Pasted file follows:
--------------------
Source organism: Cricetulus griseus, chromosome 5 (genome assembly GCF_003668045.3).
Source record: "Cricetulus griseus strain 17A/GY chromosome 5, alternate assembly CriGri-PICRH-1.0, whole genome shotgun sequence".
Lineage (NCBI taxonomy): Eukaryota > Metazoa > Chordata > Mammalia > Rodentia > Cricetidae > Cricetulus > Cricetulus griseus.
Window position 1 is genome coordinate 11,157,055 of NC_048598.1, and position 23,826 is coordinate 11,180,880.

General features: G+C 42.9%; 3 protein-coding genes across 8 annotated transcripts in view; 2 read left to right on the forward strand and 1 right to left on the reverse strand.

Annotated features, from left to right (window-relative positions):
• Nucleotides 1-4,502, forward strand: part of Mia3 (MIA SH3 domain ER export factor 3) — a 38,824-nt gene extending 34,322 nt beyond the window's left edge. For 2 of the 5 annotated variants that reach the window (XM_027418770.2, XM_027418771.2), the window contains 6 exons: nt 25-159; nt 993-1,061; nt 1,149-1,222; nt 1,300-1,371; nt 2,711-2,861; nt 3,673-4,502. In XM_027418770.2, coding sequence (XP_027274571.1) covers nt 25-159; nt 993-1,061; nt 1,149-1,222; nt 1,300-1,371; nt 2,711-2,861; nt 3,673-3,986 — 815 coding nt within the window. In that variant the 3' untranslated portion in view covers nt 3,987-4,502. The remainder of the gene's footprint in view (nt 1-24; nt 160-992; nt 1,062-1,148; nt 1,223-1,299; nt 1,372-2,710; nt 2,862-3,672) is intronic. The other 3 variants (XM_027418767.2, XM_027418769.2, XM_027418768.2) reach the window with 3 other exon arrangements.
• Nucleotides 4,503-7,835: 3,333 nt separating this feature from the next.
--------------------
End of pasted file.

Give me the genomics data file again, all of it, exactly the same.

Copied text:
Source organism: Cricetulus griseus, chromosome 5 (genome assembly GCF_003668045.3).
Source record: "Cricetulus griseus strain 17A/GY chromosome 5, alternate assembly CriGri-PICRH-1.0, whole genome shotgun sequence".
Lineage (NCBI taxonomy): Eukaryota > Metazoa > Chordata > Mammalia > Rodentia > Cricetidae > Cricetulus > Cricetulus griseus.
Window position 1 is genome coordinate 11,157,055 of NC_048598.1, and position 23,826 is coordinate 11,180,880.

General features: G+C 42.9%; 3 protein-coding genes across 8 annotated transcripts in view; 2 read left to right on the forward strand and 1 right to left on the reverse strand.

Annotated features, from left to right (window-relative positions):
• Nucleotides 1-4,502, forward strand: part of Mia3 (MIA SH3 domain ER export factor 3) — a 38,824-nt gene extending 34,322 nt beyond the window's left edge. For 2 of the 5 annotated variants that reach the window (XM_027418770.2, XM_027418771.2), the window contains 6 exons: nt 25-159; nt 993-1,061; nt 1,149-1,222; nt 1,300-1,371; nt 2,711-2,861; nt 3,673-4,502. In XM_027418770.2, coding sequence (XP_027274571.1) covers nt 25-159; nt 993-1,061; nt 1,149-1,222; nt 1,300-1,371; nt 2,711-2,861; nt 3,673-3,986 — 815 coding nt within the window. In that variant the 3' untranslated portion in view covers nt 3,987-4,502. The remainder of the gene's footprint in view (nt 1-24; nt 160-992; nt 1,062-1,148; nt 1,223-1,299; nt 1,372-2,710; nt 2,862-3,672) is intronic. The other 3 variants (XM_027418767.2, XM_027418769.2, XM_027418768.2) reach the window with 3 other exon arrangements.
• Nucleotides 4,503-7,835: 3,333 nt separating this feature from the next.